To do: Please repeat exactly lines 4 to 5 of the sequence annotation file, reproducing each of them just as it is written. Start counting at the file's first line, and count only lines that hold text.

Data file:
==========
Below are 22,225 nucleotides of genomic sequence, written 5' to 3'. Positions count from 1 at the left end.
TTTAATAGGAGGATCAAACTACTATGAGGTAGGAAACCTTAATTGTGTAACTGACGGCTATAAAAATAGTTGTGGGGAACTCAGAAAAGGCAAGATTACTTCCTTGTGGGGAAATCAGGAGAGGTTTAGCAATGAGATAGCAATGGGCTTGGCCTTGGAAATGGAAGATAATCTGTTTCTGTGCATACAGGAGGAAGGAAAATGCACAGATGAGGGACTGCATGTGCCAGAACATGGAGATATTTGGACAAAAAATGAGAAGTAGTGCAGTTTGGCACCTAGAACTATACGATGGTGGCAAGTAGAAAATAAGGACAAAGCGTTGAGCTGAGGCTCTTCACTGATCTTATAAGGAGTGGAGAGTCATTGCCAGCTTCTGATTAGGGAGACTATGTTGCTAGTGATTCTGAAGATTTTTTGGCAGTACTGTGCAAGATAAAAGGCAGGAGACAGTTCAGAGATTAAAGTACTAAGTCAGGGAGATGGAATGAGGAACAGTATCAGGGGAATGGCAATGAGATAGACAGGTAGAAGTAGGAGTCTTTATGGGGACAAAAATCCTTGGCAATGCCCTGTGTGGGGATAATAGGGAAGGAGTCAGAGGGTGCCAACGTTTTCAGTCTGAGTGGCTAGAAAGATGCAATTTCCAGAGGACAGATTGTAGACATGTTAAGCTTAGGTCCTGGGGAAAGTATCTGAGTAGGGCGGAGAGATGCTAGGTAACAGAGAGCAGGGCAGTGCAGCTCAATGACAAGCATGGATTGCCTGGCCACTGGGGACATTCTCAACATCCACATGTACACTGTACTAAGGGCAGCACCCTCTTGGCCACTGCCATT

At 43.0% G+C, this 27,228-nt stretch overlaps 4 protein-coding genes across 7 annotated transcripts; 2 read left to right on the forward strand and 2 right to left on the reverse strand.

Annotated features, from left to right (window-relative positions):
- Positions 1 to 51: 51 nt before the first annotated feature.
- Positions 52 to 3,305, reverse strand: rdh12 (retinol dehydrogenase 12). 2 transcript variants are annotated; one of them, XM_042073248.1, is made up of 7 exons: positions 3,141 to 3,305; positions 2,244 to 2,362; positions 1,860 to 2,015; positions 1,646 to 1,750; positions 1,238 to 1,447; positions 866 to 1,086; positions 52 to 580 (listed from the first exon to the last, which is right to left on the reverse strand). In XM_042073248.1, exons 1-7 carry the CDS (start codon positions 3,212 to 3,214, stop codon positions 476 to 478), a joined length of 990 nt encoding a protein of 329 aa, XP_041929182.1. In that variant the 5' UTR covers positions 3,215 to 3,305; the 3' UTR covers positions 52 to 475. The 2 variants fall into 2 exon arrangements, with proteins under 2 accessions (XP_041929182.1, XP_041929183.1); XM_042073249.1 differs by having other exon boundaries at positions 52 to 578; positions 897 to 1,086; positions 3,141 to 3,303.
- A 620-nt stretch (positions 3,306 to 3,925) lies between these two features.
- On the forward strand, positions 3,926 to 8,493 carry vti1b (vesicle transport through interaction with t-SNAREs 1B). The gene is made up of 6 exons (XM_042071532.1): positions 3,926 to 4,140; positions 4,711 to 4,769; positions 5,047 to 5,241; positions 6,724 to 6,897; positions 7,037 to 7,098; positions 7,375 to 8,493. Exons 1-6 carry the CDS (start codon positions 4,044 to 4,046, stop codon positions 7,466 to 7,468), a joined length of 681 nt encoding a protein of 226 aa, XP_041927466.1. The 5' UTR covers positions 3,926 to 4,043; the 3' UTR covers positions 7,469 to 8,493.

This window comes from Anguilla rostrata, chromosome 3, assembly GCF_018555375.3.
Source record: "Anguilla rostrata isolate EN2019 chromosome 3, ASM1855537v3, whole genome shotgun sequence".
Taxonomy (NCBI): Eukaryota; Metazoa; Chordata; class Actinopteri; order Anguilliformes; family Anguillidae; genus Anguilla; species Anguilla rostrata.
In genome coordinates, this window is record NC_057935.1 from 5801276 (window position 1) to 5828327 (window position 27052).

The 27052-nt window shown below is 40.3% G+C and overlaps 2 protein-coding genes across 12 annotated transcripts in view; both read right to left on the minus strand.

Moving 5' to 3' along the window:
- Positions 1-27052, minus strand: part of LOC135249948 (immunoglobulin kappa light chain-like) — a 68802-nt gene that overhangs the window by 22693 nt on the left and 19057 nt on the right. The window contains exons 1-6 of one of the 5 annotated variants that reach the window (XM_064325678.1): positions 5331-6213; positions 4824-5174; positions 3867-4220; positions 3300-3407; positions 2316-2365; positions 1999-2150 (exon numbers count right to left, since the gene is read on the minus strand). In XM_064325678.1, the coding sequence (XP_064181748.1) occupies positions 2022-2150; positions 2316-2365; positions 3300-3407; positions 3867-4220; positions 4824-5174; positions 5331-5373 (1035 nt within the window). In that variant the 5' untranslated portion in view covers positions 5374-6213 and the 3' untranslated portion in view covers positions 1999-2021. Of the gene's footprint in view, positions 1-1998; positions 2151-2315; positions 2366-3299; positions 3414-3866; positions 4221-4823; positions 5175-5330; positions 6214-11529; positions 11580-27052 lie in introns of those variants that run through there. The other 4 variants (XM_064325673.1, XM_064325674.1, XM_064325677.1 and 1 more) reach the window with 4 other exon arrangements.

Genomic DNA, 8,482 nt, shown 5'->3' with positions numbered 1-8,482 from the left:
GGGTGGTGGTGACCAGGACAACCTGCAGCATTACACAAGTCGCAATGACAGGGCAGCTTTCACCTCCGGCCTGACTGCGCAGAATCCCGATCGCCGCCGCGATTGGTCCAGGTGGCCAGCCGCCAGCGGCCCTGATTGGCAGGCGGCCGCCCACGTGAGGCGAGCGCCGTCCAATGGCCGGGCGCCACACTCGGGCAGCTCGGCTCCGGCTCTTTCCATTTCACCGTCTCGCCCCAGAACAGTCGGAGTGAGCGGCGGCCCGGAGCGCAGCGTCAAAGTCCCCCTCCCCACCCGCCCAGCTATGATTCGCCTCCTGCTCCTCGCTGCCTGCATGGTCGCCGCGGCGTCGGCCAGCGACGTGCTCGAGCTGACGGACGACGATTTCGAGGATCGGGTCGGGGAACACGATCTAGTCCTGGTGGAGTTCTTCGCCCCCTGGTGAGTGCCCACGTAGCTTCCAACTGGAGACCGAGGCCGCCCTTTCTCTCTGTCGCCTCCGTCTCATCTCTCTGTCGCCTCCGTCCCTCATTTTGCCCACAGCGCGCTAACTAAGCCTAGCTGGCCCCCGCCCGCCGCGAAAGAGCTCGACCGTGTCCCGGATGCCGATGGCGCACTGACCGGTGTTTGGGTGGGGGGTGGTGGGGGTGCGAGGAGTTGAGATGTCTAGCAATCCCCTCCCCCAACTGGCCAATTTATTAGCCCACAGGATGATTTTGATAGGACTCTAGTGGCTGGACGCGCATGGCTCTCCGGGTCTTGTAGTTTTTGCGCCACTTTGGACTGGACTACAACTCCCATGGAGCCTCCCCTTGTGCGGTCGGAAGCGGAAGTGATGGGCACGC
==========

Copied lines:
Annotated features, from left to right (window-relative positions):
- Positions 1 to 51: 51 nt before the first annotated feature.